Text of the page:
2. Materials and Methods
Fifteen participants (13 outfield players and 2 goalkeepers; years; height cm; body mass kg; fat mass %; VO2 peak mL·min·kg−1; Yo-Yo intermittent endurance level 2 test (YYIE2) m; systolic blood pressure mmHg; diastolic blood pressure mmHg; b·min−1; b·min−1) accepted to participate in this study. They had played team handball for (12–22) years and their training history was an average of 2–7 training sessions, performing a total of (2–14) hours per week but had no record of regular PA for the last (4–26) years.
2.2. Experimental Design
The activity profile and the physiological loading (HR, blood lactate, and rating of perceived exertion [RPE]) were analyzed during 4 training sessions, consisting of 60 min (7v7) recreational team handball matches, in fifteen untrained men with previous experience with this sport. The matches were interspersed by a 10-min half-break and were preceded by a standardized 15-min warm-up consisting of 5 min of self-paced jogging, running at progressively increasing speeds, changes of direction, arm rotation with the ball, and technical ball drills (passes, throws to goalie with a goalkeeper, and one-on-one situations). No time-out periods were allowed unless for players’ physical assistance (e.g., injuries). The average number of players per match was 14, meaning that substitutions were seldom needed. Analyses were only performed on players who played the entire match duration. Participants were previously familiarized with all testing procedures before the commencement of this study during specific sessions. Additionally, they were informed of the aims and the experimental risks of the study, before giving their informed written consent to participate. This study was conducted in accordance with the Declaration of Helsinki and ethical approval was provided by the local Institutional Review Board.
2.3. Experimental Procedures
Thirty video-film recordings (22 outfield players and 8 goalkeepers) were analyzed to establish match activity profile according to the methods previously described by Póvoas et al. . Outfield players’ displacements were coded into eight locomotor categories defined according to Randers et al.  and considering handball’s specific movements. Locomotor categories and the mean velocity of each category were determined by detailed analysis of match images using court-lines as reference during video replay analysis, as follows: standing still (0 km·h−1), walking (5 km·h−1), jogging (10 km·h−1), fast running (15 km·h−1), sprinting (21 km·h−1), backwards movement (5 km·h−1), sideways medium-intensity movement (5 km·h−1), and sideways high-intensity movement (14 km·h−1). The distance covered in each category equaled the product of the total time and the mean speed for that activity. High-intensity activities equaled the sum of categories 4, 5, and 8, low-intensity activities were the sum of categories 1, 2, 3, 6, and 7, and unorthodox movements were the sum of categories 6, 7, and 8. In addition, five types of specific handball playing actions were also studied for the outfield players: jumps, throws, stops when preceded by high-intensity activities, changes of direction, and one-on-one situations. The playing actions analyzed for the goalkeepers were jumps, stops, changes of direction, and defenses. For each locomotor category, the following was determined: percentage of total time and distance, duration, distance, and frequency. All analyses were performed by one experienced observer and the first and the second halves of each match were analyzed in a random order [20, 26].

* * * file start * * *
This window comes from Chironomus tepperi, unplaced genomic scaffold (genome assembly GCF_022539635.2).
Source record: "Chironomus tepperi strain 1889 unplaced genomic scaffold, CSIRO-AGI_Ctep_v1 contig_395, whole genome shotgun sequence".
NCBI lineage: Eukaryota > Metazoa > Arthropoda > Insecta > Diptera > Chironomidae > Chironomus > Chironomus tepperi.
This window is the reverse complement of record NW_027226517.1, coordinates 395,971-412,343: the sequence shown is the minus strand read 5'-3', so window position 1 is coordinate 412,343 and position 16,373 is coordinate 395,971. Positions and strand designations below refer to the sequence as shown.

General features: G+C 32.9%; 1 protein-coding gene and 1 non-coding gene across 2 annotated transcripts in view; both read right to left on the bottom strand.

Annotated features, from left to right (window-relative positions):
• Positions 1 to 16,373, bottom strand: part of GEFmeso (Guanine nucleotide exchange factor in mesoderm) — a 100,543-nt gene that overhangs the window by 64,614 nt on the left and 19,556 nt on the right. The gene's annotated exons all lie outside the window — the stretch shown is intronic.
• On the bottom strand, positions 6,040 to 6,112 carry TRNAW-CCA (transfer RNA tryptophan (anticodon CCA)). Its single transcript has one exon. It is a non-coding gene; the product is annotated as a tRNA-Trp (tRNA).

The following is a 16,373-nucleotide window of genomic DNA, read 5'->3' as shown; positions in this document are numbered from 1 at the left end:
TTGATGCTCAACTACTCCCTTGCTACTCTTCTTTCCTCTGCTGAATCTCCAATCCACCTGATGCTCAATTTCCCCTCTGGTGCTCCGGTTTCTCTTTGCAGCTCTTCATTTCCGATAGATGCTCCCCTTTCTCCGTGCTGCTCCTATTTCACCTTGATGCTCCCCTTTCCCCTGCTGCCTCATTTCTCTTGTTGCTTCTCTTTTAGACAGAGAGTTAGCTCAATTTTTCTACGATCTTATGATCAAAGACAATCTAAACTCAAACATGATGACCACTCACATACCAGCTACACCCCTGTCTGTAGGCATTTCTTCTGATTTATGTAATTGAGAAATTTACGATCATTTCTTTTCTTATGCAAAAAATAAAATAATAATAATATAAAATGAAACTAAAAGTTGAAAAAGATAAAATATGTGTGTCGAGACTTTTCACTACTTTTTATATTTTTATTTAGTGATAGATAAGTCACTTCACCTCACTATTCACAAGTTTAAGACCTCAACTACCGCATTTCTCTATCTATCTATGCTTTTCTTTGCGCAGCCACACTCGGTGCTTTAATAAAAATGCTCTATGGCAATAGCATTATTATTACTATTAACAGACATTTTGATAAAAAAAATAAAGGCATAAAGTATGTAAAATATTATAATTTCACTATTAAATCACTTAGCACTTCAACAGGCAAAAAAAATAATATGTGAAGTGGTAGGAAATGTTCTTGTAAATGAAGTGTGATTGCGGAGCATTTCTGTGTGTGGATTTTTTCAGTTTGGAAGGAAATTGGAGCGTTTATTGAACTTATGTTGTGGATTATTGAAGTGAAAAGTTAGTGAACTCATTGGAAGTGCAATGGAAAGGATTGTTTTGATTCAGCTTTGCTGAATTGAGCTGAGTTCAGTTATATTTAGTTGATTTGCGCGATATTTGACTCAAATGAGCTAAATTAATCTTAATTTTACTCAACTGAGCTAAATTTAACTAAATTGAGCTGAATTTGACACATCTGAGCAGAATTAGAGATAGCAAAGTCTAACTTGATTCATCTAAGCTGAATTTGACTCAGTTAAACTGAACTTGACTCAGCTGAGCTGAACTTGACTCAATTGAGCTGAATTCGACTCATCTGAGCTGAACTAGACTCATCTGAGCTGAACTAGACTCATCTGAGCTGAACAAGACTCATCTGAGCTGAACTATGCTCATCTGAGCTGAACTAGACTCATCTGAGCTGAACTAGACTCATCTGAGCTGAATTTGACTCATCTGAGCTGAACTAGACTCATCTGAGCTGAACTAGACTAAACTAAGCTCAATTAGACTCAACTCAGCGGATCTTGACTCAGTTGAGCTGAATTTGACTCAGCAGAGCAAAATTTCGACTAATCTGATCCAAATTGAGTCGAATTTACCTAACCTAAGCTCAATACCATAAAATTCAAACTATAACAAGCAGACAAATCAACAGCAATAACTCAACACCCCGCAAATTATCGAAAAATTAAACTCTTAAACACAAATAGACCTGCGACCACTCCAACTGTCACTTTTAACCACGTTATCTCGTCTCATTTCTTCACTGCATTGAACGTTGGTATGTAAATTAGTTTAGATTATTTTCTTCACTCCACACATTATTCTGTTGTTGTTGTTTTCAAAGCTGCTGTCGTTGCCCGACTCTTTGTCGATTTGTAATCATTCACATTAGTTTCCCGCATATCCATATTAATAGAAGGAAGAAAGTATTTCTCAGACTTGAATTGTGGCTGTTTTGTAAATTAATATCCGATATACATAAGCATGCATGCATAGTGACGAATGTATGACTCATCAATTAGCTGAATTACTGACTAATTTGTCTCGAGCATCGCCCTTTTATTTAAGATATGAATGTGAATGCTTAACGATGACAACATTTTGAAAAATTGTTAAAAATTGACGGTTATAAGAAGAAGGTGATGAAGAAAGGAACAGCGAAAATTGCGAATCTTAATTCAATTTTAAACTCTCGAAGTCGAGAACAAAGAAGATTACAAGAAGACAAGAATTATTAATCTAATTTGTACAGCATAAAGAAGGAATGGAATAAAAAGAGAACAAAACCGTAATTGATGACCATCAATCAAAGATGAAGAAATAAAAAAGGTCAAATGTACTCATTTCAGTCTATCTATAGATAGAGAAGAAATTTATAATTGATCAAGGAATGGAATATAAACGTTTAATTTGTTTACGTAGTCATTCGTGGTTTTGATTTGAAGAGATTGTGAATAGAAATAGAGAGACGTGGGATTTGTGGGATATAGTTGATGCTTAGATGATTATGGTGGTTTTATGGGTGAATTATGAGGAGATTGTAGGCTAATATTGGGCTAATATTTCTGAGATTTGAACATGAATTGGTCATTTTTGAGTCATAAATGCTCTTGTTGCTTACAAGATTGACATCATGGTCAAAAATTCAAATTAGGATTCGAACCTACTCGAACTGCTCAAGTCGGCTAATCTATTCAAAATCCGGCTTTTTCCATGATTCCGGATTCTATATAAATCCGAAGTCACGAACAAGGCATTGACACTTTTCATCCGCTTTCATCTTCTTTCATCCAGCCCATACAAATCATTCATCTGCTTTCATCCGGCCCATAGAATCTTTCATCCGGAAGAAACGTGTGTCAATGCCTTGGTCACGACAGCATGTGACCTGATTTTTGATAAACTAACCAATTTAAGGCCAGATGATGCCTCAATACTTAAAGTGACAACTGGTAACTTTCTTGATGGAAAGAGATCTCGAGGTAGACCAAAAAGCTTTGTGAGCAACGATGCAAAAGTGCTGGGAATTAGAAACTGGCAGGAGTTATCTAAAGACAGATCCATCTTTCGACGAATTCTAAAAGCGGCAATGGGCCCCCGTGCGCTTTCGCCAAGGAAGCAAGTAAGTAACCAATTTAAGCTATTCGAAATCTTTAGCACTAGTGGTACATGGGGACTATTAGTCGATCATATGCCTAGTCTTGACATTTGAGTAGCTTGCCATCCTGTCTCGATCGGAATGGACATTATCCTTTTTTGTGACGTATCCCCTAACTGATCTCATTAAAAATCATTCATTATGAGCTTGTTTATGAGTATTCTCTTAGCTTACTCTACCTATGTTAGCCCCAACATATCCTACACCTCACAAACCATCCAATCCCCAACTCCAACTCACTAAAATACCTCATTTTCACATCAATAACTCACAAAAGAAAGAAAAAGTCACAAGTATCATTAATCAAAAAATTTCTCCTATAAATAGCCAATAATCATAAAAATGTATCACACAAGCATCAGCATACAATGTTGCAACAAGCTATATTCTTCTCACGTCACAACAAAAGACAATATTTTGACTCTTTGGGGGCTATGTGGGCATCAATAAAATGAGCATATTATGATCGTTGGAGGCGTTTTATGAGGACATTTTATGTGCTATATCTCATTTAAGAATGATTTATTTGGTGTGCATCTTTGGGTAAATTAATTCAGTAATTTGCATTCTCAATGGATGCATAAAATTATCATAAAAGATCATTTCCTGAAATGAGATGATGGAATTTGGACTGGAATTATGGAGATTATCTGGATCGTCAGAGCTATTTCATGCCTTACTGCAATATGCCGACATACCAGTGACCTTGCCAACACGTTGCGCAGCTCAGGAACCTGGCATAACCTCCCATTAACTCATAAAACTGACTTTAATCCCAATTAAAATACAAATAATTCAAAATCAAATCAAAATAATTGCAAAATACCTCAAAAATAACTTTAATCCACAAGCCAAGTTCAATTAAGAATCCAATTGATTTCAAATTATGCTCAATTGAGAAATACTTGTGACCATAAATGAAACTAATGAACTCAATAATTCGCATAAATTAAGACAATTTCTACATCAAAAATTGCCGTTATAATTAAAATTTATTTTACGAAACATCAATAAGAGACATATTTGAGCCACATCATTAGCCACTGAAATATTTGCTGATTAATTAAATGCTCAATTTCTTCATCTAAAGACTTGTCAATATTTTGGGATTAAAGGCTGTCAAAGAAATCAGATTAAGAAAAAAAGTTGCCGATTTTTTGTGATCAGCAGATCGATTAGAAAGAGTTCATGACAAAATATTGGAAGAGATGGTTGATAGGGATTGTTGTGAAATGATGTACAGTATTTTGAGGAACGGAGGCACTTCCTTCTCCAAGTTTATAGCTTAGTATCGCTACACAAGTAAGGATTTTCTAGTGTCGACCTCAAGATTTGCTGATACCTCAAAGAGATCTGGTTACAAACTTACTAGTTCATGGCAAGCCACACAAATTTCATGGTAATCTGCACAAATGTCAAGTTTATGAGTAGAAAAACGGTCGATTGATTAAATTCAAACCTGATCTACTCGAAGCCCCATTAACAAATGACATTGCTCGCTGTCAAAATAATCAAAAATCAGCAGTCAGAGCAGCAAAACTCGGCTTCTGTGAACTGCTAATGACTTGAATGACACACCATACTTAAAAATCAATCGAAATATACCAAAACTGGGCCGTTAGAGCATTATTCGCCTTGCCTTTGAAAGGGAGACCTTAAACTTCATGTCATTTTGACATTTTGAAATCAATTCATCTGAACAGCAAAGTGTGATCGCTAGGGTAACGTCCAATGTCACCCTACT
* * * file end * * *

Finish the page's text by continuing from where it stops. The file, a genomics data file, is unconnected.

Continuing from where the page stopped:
During the matches the players wore a GT3X+ 30 Hz accelerometer (Actigraph, Pensacola, Florida, USA) to track PA pattern and exercise intensity. The device was used on the hip near the center of gravity, underneath clothing, and secured with an elastic belt. Data download, cleaning, and analyses were performed using the manufacturer software (Actilife, version 6.6.3 for windows). The average PA expressed as mean counts per minute (cpm, corresponding to the counts obtained divided by the number of minutes of wear time per match) was calculated. PA intensities were expressed in minutes and were calculated based on recommended vector magnitude cut points . Time spent in moderate-to-vigorous physical activity (MVPA) was determined to access the matches’ contribution for players meeting the PA guidelines (adults aged 18–64 years ≥ 150 minutes·week−1 of MVPA intensity). Time in vigorous PA was also calculated to access the proportion of achievement of the guidelines of ≥75 minutes·week−1 of vigorous PA .
HR recordings (167) of fifteen players (30 wings, 70 backcourt players, 11 pivots, and 56 goalkeepers) were registered, beat-by-beat, using HR monitors (Firstbeat Technologies Ltd., version 220.127.116.11, Jyväskylä, Finland) during fourteen matches. Considered HR zones were ≤50, 51–60, 61–70, 71–80, 81–90, and 91–100%.